14 comments:

Elizabeth Spann Craig/Riley Adams said...

I hate that you had to go through this Cricket, but thanks so much for passing along your tips for us and processing your experience in such a useful way.

Elizabeth
Mystery Writing is Murder

G.M. Malliet said...

Was the purpose of this scam to defraud people of their money, or was it just to annoy google? Somehow, the first motive, while despicable, makes more sense to me.

Cricket McRae said...

Thanks, Elizabeth -- I hope these tips help someone.

Gin, I'm sure the purpose was to defraud people. I received some very funny emails wondering when I'd be returning the 5K people sent here and there (my sense of humor eventually caught up), but there was one sweet soul who really did try to send a hundred dollars. If I hadn't had access to incoming emails I wouldn't have been able to stop her in time.

Alan Orloff said...

An awful experience, Cricket! Sometimes I think I should disconnect from everything--no Internet, no email, no nothing. Then I wouldn't be a target. Except...the one time my identity was stolen was in the pre-Internet age. (By the way, you don't have to pay me back for a while. I know you're good for it.)

Cricket McRae said...

Your identity was stolen? That is so much worse than my little kerfluffle! I'll certainly be more careful in the future, but the advantages of connecting with folks on the Internet is definitely worth it.

Oh, and the check is in the mail...

Jess Lourey said...

The second worst part of it all (the first being that you had to deal with it) is that these scams only prey on the really, really nice people out there, and there's not too many of them left. I spray hackers and phishers everywhere with the Hose of Bad Karma.

Charmaine Clancy said...

I've never worried about scams before, but that was because I thought they'd only target me, it would be horrible to have a scam go out to your friends and followers from 'you'. I've twittered this post and hope everyone hears of the scam.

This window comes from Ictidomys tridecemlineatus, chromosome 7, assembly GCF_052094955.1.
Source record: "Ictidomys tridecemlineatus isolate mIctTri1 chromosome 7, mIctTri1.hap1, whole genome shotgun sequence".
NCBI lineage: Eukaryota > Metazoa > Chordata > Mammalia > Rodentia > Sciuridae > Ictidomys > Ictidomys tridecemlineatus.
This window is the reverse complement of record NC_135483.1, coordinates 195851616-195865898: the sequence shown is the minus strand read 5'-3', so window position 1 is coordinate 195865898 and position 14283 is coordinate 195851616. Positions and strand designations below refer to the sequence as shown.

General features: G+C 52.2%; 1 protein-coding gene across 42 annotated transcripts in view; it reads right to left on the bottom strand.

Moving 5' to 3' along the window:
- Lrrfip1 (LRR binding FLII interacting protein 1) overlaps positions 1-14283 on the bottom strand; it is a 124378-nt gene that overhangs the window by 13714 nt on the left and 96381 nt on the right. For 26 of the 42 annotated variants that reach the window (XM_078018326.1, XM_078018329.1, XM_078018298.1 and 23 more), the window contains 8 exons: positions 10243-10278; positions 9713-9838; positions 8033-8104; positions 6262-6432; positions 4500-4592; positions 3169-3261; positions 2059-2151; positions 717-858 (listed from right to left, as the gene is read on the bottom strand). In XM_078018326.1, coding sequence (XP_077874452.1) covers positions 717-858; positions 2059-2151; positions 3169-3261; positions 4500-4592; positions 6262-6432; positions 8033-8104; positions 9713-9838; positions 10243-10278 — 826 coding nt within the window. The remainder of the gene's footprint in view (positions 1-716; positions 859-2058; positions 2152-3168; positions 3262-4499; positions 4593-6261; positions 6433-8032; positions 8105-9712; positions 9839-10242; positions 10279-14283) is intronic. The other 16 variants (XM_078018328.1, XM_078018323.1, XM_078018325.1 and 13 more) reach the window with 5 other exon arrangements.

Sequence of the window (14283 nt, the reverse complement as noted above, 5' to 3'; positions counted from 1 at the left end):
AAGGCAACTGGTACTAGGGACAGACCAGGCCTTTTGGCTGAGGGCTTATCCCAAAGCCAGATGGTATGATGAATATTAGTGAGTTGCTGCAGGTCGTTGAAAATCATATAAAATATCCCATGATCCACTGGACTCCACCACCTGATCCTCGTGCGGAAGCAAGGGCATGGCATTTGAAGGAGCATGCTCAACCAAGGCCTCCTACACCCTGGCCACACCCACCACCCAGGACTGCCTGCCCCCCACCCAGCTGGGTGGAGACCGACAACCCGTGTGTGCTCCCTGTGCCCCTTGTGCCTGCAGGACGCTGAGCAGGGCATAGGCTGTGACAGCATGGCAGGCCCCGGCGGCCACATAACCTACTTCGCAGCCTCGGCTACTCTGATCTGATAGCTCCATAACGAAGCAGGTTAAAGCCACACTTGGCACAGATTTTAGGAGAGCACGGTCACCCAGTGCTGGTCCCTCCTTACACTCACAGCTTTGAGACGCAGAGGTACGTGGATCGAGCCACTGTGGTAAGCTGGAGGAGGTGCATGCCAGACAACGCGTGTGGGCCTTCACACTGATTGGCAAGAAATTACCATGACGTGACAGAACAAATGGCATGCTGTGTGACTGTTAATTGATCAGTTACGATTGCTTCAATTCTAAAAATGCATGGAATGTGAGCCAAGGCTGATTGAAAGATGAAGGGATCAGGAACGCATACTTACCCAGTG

Thanks for sharing.

Kathleen Ernst said...

I'm glad it wasn't worse, but geez! What a mess to have to go through. Has anyone written a mystery yet where such spammers and thieves are diabolically murdered?

Cricket McRae said...

You're right, Jess. Btw, I noticed you didn't offer me any money. Hose of Bad Karma -- love it!

Charmaine -- thanks for the twitter!

Kathleen, looks like you have your next book idea ready to go. ; - )

Sheila Deeth said...

Thanks for all the advice. I'm wandering round the internet updating all my passwords now.

Darrell James said...

Cricket- Thanks for the word to the wise. I've had my credit card "borrowed" by an unscrupulous waiter. Before we stopped him he had charged up $2,700 in internet porn (and, no, that wasn't just the excuse I gave my wife.) The banks and police, neither, did little, as their cost to prosecute, in their words, was bigger than the crime. All we can concentrate on is prevention. Maybe we should decide on a "code word" in case you're every truly stranded and need the help of friends.

A.M. Kuska said...

Yipes. I think its time to do a little security maintenance!

Linda L. Henk said...

On March 12, I received an email saying that a wonderful, most gracious and generous person from Benin had paid the reeactivation fee and delivery for $3.5 m US. The email came from Diana Dyer of Zenith International. I was instructed to contact FEDEX Delivery Comany and send them $25 so I could get my $3.5m. Yeah, right! You mentioned you reported your phishing. How did you do that?
Thanks, Cricket!

Cricket McRae said...

I should have included the link to the Internet Crime Complaint Center. It's
http://www.ic3.gov/default.aspx

Here is another article with more tips on how to protect yourself on Facebook:

http://www.facebook.com/topic.php?uid=76326120686&topic=10087

And here is something I just found with info on how to report phishing emails on a variety of email clients:

http://cybernetnews.com/helpful-tip-how-to-report-a-phishing-email/

Hope this helps!